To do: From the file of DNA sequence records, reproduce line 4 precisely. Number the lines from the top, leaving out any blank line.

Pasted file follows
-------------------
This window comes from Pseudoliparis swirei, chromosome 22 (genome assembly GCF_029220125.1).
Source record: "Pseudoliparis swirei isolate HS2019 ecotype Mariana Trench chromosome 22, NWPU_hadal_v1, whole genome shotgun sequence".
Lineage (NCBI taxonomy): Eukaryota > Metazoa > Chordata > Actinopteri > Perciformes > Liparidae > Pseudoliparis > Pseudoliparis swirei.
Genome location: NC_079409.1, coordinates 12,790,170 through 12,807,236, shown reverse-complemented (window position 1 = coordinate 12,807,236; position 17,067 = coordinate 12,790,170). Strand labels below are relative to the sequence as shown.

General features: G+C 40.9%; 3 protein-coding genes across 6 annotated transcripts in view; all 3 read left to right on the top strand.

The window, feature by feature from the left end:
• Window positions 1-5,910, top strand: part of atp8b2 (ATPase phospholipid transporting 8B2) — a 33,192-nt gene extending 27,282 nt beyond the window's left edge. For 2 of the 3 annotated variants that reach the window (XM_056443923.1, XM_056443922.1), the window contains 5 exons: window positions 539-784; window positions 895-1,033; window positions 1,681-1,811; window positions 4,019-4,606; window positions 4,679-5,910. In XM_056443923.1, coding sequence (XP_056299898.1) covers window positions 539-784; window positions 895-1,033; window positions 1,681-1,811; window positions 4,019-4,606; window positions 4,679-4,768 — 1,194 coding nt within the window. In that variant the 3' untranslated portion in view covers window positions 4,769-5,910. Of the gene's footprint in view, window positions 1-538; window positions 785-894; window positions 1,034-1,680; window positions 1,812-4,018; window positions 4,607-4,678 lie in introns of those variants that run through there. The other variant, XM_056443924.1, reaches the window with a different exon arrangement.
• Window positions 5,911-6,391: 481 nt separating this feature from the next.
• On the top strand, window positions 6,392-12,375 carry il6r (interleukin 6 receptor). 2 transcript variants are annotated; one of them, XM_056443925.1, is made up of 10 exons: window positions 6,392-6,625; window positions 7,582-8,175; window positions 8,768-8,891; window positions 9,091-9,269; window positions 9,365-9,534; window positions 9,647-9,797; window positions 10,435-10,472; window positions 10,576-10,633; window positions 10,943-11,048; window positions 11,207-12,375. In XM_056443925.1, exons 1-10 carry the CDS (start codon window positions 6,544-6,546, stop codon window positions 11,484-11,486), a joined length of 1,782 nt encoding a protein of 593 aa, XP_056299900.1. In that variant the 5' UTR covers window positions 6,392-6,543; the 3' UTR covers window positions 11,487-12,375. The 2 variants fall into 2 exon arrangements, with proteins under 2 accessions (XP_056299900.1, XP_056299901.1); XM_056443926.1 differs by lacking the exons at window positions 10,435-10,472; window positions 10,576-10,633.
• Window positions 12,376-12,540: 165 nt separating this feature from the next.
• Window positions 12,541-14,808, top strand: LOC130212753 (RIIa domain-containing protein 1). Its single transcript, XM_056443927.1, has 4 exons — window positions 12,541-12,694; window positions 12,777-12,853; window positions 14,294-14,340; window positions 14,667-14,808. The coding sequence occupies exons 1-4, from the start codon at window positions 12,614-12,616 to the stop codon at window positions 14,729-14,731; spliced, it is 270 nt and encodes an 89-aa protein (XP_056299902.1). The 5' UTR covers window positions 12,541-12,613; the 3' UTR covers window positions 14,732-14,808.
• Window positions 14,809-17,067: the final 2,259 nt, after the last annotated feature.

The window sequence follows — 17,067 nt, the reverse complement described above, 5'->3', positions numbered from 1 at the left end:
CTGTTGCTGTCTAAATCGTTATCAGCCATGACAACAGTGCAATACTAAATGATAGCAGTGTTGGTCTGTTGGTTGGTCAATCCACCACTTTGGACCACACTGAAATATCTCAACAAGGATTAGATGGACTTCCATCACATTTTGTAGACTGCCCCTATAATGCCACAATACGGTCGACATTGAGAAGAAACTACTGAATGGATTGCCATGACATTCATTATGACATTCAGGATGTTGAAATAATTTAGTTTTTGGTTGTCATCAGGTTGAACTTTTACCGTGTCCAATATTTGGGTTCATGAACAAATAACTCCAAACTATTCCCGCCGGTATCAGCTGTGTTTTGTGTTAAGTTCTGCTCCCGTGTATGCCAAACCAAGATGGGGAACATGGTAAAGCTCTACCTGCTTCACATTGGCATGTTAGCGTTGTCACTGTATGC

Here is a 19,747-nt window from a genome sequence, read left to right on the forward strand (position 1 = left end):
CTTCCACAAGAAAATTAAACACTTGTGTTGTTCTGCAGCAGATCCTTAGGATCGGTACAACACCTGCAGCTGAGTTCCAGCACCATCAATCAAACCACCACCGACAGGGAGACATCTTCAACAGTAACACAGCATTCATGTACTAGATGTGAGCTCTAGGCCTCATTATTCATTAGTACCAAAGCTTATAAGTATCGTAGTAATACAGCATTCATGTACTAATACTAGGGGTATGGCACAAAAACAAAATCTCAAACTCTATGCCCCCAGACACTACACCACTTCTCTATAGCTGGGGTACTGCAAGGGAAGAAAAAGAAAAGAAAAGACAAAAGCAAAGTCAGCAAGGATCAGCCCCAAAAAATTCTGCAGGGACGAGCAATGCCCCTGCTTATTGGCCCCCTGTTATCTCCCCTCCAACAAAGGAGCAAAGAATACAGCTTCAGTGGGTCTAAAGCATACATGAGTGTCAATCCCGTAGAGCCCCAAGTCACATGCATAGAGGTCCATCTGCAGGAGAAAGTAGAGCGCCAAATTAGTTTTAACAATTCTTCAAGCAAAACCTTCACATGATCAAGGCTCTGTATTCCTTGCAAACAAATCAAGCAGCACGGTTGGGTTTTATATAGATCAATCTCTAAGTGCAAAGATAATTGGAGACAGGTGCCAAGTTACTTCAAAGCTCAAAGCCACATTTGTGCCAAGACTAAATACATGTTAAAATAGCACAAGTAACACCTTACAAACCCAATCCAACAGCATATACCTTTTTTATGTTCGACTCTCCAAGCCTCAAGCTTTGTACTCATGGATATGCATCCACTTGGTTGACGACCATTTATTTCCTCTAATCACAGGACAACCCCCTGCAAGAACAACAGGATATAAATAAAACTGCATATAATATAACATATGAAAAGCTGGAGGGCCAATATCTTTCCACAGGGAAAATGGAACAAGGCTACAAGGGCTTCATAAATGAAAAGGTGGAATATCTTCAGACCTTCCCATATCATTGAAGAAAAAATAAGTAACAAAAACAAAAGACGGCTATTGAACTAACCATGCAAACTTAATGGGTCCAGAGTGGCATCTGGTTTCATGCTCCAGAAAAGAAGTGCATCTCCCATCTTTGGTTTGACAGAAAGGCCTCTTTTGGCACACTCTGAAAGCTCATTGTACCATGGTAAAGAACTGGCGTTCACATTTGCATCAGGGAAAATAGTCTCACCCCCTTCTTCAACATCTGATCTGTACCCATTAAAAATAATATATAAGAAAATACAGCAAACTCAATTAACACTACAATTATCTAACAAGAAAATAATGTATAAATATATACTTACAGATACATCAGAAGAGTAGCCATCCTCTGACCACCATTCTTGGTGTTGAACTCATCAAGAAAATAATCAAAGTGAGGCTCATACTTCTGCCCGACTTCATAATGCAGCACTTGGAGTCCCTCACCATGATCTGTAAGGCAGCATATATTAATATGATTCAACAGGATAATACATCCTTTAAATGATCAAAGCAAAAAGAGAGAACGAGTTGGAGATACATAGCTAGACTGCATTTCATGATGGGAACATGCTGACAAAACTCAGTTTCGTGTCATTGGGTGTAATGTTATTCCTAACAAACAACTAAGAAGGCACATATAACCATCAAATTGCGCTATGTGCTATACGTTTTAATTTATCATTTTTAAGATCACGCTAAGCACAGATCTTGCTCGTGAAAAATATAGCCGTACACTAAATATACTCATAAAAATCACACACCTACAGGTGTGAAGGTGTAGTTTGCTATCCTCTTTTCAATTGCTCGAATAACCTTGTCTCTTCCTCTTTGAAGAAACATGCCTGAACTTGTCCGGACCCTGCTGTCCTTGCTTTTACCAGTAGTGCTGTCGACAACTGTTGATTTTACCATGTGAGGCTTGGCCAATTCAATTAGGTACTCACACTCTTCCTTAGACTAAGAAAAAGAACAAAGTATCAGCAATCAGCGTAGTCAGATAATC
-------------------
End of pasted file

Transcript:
Genome location: NC_079409.1, coordinates 12,790,170 through 12,807,236, shown reverse-complemented (window position 1 = coordinate 12,807,236; position 17,067 = coordinate 12,790,170). Strand labels below are relative to the sequence as shown.